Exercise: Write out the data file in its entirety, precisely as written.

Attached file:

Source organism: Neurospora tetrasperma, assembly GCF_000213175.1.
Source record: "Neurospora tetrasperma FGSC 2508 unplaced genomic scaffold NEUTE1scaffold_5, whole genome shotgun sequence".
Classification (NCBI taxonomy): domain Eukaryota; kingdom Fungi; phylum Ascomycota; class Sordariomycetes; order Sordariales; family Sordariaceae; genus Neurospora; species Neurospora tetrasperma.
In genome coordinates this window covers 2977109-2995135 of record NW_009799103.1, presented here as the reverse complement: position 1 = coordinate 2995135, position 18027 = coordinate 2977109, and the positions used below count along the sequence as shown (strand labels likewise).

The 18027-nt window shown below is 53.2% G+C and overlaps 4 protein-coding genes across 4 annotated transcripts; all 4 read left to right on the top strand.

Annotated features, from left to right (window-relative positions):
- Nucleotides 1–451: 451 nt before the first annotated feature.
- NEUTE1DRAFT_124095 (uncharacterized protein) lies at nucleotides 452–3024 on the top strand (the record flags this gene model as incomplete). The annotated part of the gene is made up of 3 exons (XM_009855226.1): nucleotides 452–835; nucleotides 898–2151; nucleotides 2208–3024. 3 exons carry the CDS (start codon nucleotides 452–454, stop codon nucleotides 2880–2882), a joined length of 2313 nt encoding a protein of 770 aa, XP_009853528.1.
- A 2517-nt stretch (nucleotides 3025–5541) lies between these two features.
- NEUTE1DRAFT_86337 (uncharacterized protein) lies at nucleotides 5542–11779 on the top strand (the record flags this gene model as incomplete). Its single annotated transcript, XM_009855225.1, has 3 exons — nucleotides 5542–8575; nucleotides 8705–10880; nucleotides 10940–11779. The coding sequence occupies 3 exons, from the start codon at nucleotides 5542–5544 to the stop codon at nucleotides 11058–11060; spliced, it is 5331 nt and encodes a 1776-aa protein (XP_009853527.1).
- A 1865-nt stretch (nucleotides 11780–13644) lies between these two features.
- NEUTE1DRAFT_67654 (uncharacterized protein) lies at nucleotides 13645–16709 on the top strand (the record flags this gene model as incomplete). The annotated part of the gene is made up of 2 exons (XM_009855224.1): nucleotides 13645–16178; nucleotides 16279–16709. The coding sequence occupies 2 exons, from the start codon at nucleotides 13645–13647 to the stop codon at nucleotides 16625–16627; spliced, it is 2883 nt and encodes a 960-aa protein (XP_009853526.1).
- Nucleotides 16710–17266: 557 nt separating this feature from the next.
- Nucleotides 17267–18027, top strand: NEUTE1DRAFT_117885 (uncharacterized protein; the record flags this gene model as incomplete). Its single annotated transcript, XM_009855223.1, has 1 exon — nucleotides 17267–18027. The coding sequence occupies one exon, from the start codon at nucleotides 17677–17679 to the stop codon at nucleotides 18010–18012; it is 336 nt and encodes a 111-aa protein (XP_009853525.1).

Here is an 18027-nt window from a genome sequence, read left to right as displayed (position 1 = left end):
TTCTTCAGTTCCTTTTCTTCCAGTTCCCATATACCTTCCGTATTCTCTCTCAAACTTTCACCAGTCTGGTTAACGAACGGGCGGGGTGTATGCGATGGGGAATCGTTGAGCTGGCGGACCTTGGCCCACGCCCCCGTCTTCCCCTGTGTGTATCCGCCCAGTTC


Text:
Source organism: Neurospora tetrasperma, assembly GCF_000213175.1.
Source record: "Neurospora tetrasperma FGSC 2508 unplaced genomic scaffold NEUTE1scaffold_5, whole genome shotgun sequence".
Classification (NCBI taxonomy): domain Eukaryota; kingdom Fungi; phylum Ascomycota; class Sordariomycetes; order Sordariales; family Sordariaceae; genus Neurospora; species Neurospora tetrasperma.
In genome coordinates this window covers 2977109-2995135 of record NW_009799103.1, presented here as the reverse complement: position 1 = coordinate 2995135, position 18027 = coordinate 2977109, and the positions used below count along the sequence as shown (strand labels likewise).

The 18027-nt window shown below is 53.2% G+C and overlaps 4 protein-coding genes across 4 annotated transcripts; all 4 read left to right on the top strand.

Annotated features, from left to right (window-relative positions):
- Nucleotides 1–451: 451 nt before the first annotated feature.
- NEUTE1DRAFT_124095 (uncharacterized protein) lies at nucleotides 452–3024 on the top strand (the record flags this gene model as incomplete). The annotated part of the gene is made up of 3 exons (XM_009855226.1): nucleotides 452–835; nucleotides 898–2151; nucleotides 2208–3024. 3 exons carry the CDS (start codon nucleotides 452–454, stop codon nucleotides 2880–2882), a joined length of 2313 nt encoding a protein of 770 aa, XP_009853528.1.
- A 2517-nt stretch (nucleotides 3025–5541) lies between these two features.
- NEUTE1DRAFT_86337 (uncharacterized protein) lies at nucleotides 5542–11779 on the top strand (the record flags this gene model as incomplete). Its single annotated transcript, XM_009855225.1, has 3 exons — nucleotides 5542–8575; nucleotides 8705–10880; nucleotides 10940–11779. The coding sequence occupies 3 exons, from the start codon at nucleotides 5542–5544 to the stop codon at nucleotides 11058–11060; spliced, it is 5331 nt and encodes a 1776-aa protein (XP_009853527.1).
- A 1865-nt stretch (nucleotides 11780–13644) lies between these two features.
- NEUTE1DRAFT_67654 (uncharacterized protein) lies at nucleotides 13645–16709 on the top strand (the record flags this gene model as incomplete). The annotated part of the gene is made up of 2 exons (XM_009855224.1): nucleotides 13645–16178; nucleotides 16279–16709. The coding sequence occupies 2 exons, from the start codon at nucleotides 13645–13647 to the stop codon at nucleotides 16625–16627; spliced, it is 2883 nt and encodes a 960-aa protein (XP_009853526.1).
- Nucleotides 16710–17266: 557 nt separating this feature from the next.
- Nucleotides 17267–18027, top strand: NEUTE1DRAFT_117885 (uncharacterized protein; the record flags this gene model as incomplete). Its single annotated transcript, XM_009855223.1, has 1 exon — nucleotides 17267–18027. The coding sequence occupies one exon, from the start codon at nucleotides 17677–17679 to the stop codon at nucleotides 18010–18012; it is 336 nt and encodes a 111-aa protein (XP_009853525.1).

Here is an 18027-nt window from a genome sequence, read left to right as displayed (position 1 = left end):
TTCTTCAGTTCCTTTTCTTCCAGTTCCCATATACCTTCCGTATTCTCTCTCAAACTTTCACCAGTCTGGTTAACGAACGGGCGGGGTGTATGCGATGGGGAATCGTTGAGCTGGCGGACCTTGGCCCACGCCCCCGTCTTCCCCTGTGTGTATCCGCCCAGTTC